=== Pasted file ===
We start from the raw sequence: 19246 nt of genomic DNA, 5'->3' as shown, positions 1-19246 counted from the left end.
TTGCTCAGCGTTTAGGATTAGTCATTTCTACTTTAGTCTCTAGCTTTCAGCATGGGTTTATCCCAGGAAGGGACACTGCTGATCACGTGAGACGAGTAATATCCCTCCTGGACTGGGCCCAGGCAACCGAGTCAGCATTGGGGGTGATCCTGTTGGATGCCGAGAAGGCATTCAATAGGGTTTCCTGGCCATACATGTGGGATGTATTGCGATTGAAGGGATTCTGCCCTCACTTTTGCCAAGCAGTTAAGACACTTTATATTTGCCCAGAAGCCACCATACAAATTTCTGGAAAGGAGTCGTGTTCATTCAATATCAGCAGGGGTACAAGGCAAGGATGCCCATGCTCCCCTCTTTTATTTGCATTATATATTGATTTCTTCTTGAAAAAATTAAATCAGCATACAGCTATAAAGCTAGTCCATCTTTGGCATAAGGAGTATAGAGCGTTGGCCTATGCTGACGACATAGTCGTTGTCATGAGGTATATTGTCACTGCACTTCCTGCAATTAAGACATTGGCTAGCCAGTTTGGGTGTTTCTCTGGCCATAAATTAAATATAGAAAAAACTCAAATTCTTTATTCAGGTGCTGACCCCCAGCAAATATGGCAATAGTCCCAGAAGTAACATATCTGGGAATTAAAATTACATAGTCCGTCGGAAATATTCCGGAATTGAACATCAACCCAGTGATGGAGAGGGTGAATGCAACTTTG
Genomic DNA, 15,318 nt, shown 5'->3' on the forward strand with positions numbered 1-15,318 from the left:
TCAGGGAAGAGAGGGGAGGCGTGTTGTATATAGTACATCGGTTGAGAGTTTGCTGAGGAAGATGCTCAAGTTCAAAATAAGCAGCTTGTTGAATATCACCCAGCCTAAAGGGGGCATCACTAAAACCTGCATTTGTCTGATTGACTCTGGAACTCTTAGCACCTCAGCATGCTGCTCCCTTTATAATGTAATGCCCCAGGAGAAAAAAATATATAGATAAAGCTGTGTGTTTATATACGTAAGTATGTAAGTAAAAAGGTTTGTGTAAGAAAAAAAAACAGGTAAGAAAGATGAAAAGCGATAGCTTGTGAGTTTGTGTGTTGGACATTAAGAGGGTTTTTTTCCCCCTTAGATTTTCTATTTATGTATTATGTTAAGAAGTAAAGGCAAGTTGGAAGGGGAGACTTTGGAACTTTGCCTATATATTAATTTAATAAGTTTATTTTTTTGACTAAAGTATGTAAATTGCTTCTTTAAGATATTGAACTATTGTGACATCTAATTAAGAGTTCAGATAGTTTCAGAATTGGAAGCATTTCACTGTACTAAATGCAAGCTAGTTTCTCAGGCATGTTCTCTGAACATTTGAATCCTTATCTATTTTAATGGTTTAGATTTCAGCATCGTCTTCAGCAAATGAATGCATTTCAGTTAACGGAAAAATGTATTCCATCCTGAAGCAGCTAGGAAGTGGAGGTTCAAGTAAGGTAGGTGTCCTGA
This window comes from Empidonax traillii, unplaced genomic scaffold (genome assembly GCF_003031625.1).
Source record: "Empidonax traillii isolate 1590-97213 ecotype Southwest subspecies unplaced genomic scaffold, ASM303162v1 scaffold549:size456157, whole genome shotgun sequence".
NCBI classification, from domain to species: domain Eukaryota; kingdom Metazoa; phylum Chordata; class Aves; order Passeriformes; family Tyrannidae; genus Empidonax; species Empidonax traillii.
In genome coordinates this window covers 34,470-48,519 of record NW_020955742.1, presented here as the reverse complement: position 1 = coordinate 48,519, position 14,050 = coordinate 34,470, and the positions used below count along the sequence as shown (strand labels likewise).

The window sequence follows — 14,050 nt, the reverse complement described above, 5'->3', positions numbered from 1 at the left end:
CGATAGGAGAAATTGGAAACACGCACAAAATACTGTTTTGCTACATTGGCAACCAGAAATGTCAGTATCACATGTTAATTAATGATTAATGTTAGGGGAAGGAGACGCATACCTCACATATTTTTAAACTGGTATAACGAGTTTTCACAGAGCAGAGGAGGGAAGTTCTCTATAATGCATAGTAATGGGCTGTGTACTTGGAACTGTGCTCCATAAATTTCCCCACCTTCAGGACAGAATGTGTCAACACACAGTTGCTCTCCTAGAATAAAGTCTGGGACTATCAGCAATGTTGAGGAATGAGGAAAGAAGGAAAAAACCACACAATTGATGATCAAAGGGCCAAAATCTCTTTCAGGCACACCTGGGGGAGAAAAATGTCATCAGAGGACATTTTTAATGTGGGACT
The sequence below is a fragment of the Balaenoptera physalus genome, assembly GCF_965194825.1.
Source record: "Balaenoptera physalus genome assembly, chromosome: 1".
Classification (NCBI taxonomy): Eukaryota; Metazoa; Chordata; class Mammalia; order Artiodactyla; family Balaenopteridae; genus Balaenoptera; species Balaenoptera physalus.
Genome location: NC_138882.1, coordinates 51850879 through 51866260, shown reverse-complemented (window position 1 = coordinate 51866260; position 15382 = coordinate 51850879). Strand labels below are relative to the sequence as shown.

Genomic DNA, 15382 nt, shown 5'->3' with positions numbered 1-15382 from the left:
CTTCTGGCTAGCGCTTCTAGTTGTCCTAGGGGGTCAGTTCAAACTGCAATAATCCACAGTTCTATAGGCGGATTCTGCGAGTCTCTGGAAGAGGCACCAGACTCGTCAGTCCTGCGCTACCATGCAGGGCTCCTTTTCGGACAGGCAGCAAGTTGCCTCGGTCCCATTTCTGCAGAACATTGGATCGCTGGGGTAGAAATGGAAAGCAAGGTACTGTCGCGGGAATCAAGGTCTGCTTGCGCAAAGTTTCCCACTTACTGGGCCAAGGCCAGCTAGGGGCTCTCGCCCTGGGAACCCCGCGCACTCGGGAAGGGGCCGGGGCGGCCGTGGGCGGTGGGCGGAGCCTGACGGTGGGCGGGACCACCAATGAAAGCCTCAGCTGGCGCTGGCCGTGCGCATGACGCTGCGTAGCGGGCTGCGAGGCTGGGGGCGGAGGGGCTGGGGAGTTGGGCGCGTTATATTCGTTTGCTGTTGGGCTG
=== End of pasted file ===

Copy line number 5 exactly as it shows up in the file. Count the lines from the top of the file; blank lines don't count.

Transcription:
This window comes from Empidonax traillii, unplaced genomic scaffold (genome assembly GCF_003031625.1).